6 easily implementable tips when cooking for weight loss!
Did you know that a few simple changes can be incorporated into the way we cook to achieve better satiation, satiety, and feeling of satisfaction? Here´s how…
1) Sugar & spice!
We all know not to get too much sugar in the diet, as sugar in larger amounts is quite unhealthy for your body and mind. But what most people don´t realize is, that sugar is great and perfectly fine for using in modest amounts as a spice. This means 1 or maybe 2 teaspoons for cooking here and there.
Sugar will add great flavour to a dish, ensuring a taste that caters for all five basic tastes (salty, sweet, bitter, sour & umami/savoury), making the food we cook more inviting and satiating, ensuring less snacking on desserts and sweet foods afterward.
2) Infuse your food!
A simple yet effective tip is to incorporate water into the actual dish during preparation, rather than just having water as a drink on the side of a meal. This goes for any dish where water can be added to increase volume, e.g. porridge, bolognese sauce, and stews.
Dishes where water has been added in the cooking before ingestion has shown to increase the fullness we feel between meals (satiety). Rather than when water and food are mixed together in the stomach after being ingested separately.
This increase in satiety contributes to us being full for longer, eating less, thus ingesting fewer calories overall.
3) Variety & variation!
When it comes to eating, our mind pays lots of attention to the food at hand. The more variety within a dish, the more interesting it becomes to our brain. The more we want to eat it and the less likely we are to tire from the meal. This is especially great for getting down lots of veggies and keeping up a healthy food interest.
An important notion is likewise that loads of micro components, proven to be beneficial to our health and wellbeing, are hidden within the pigmentation of fresh produce. Thus, variation in colour and assortment will secure great diversity of such components.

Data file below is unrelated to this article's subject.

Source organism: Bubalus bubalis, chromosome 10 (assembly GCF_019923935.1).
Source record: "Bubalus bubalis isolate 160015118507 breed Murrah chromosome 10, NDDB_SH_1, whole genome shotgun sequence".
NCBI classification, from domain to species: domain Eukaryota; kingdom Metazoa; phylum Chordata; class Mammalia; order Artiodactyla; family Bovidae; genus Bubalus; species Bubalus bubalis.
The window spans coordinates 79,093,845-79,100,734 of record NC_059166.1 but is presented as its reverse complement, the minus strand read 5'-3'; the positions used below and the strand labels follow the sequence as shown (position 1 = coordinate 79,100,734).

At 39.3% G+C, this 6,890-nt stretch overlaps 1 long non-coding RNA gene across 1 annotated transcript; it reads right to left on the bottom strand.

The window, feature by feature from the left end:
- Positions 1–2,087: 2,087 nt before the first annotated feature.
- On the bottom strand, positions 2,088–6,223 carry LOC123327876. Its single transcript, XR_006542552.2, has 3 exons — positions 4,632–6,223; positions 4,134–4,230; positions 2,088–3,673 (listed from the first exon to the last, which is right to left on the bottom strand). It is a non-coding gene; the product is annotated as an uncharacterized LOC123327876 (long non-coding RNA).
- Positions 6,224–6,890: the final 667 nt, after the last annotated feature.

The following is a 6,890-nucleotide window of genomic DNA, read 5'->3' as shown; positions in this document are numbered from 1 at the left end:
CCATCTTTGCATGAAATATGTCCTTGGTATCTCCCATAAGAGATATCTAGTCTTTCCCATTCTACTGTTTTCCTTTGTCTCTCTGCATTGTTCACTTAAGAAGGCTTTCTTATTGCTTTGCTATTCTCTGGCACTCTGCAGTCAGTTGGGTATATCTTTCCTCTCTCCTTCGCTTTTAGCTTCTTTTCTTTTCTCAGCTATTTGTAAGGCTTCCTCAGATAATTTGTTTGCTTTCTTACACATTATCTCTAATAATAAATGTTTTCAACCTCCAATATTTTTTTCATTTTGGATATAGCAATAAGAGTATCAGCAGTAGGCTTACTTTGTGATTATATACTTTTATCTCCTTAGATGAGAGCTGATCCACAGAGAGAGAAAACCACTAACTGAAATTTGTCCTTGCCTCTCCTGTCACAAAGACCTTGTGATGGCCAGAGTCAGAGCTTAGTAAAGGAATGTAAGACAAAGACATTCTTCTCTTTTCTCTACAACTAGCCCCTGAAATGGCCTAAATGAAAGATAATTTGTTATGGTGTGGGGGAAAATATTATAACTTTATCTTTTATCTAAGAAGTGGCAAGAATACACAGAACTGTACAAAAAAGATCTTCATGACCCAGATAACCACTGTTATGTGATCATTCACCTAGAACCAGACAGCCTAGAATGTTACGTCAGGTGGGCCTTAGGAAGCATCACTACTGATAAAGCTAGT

Furthermore, cultivating the diversity in our food will affect the immediate feeling of satisfaction and fullness when we are eating (satiation) and the feeling of fullness between meals before we get hungry again (satiety) positively.
So try mixing it up a bit and choose variation in some of the following
• Colour (deep dark colours & bright saturated colours in all colours of the rainbow)
• Texture (grainy, crunchy, creamy, chewy, crispy)
• Taste (sweet, sour, savoury/umami, bitter, salty)
• Consistency (thick, soft, juicy, solid, fatty, liquid)
4) Frosty delights!
Don´t be shy when it comes to eating frozen fruits, vegetables, and other non-processed foods. Greens made for freezing are usually blanched and then frozen, retaining most vitamins and minerals within. Making them a perfect alternative to fresh vegetables on busy days.
With frozen alternatives cooking is easy, and those greens are just sitting in your freezer, waiting to go into that delicious meal. Especially organic produce is great for buying this way, making it last longer.
Eating frozen greens is also a great motivation to eat better and more veggies, as you escape the hassle of having to prepare raw vegetables on a busy schedule.
Frozen greens are great for on-demand cooking, which might save you a buck or two, as you avoid the issue of fresh produce exceeding the used-by date. This also contributes less to the great food waste problem of the world. Here you are in total control of what, when and how much you need to use at any given time.
5) Spice up that life!
Using a variety of spices and herbs will seriously increase the flavour and palatability of your meal. Especially the use of fresh herbs can take your cooking to the next level. Chefs will argue that this particular step can be what sets your cooking apart from the rest.
The use of herbs and spices will also significantly lower the need for salt in a meal, making it a much healthier alternative.
A small tip of the trade is to add and fry fresh herbs, to begin with, and then add dried herbs and spices in the end, which will secure the best exploitation of flavours in the dish.
6) Experiment away!
Experimenting is one of the best ways to learn how to cook. I’m sure your spouse and kids will forgive the occasional mess up taste-wise.
Being open and trying new things will not only expand your food & produce knowledge but will award you with an understanding of flavour, taste, and composition of a variety of meals.
This will make it much easier (and much more fun) to cook delicious, nutritious, healthy and balanced meals full of flavour and vigour.
Experimenting will also enhance your skills when it comes to cooking from what´s available in the house, including using leftovers, securing less food waste and lowering food costs.
So be courageous and go try some new spices, vegetables, meat sources or other foods!